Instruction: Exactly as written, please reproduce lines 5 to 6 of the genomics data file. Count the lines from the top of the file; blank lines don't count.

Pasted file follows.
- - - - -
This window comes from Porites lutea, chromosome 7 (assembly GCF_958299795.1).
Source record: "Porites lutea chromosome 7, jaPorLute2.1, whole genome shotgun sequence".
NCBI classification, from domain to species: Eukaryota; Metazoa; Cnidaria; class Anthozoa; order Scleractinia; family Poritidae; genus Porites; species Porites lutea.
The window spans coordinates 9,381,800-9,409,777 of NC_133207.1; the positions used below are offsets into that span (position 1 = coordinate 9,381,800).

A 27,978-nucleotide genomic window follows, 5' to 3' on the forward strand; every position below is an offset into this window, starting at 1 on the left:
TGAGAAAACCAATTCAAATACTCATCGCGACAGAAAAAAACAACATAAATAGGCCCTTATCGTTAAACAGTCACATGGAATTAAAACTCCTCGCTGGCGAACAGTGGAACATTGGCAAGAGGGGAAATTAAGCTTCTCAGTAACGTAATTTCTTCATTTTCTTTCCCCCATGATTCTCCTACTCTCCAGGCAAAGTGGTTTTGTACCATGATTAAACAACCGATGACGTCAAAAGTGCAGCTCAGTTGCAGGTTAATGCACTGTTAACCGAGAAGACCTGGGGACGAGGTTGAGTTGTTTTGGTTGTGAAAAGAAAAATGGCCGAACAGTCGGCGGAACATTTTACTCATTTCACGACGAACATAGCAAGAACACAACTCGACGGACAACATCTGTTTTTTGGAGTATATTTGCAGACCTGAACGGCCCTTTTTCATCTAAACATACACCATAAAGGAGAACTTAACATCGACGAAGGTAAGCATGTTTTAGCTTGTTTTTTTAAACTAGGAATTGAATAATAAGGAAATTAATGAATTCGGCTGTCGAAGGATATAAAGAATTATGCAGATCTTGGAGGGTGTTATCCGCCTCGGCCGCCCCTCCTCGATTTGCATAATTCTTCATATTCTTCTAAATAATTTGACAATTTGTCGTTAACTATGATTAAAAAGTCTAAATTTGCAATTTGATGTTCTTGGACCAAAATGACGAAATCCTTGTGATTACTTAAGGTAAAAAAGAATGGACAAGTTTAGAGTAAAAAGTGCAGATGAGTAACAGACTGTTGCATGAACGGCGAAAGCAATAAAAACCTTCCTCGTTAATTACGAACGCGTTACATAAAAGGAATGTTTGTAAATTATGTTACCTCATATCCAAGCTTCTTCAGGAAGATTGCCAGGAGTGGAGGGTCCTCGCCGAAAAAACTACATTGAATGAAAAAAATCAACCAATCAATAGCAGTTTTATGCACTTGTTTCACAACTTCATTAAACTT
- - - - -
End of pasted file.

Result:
A 27,978-nucleotide genomic window follows, 5' to 3' on the forward strand; every position below is an offset into this window, starting at 1 on the left:
TGAGAAAACCAATTCAAATACTCATCGCGACAGAAAAAAACAACATAAATAGGCCCTTATCGTTAAACAGTCACATGGAATTAAAACTCCTCGCTGGCGAACAGTGGAACATTGGCAAGAGGGGAAATTAAGCTTCTCAGTAACGTAATTTCTTCATTTTCTTTCCCCCATGATTCTCCTACTCTCCAGGCAAAGTGGTTTTGTACCATGATTAAACAACCGATGACGTCAAAAGTGCAGCTCAGTTGCAGGTTAATGCACTGTTAACCGAGAAGACCTGGGGACGAGGTTGAGTTGTTTTGGTTGTGAAAAGAAAAATGGCCGAACAGTCGGCGGAACATTTTACTCATTTCACGACGAACATAGCAAGAACACAACTCGACGGACAACATCTGTTTTTTGGAGTATATTTGCAGACCTGAACGGCCCTTTTTCATCTAAACATACACCATAAAGGAGAACTTAACATCGACGAAGGTAAGCATGTTTTAGCTTGTTTTTTTAAACTAGGAATTGAATAATAAGGAAATTAATGAATTCGGCTGTCGAAGGATATAAAGAATTATGCAGATCTTGGAGGGTGTTATCCGCCTCGGCCGCCCCTCCTCGATTTGCATAATTCTTCATATTCTTCTAAATAATTTGACAATTTGTCGTTAACTATGATTAAAAAGTCTAAATTTGCAATTTGATGTTCTTGGACCAAAATGACGAAATCCTTGTGATTACTTAAGGTAAAAAAGAATGGACAAGTTTAGAGTAAAAAGTGCAGATGAGTAACAGACTGTTGCATGAACGGCGAAAGCAATAAAAACCTTCCTCGTTAATTACGAACGCGTTACATAAAAGGAATGTTTGTAAATTATGTTACCTCATATCCAAGCTTCTTCAGGAAGATTGCCAGGAGTGGAGGGTCCTCGCCGAAAAAACTACATTGAATGAAAAAAATCAACCAATCAATAGCAGTTTTATGCACTTGTTTCACAACTTCATTAAACTT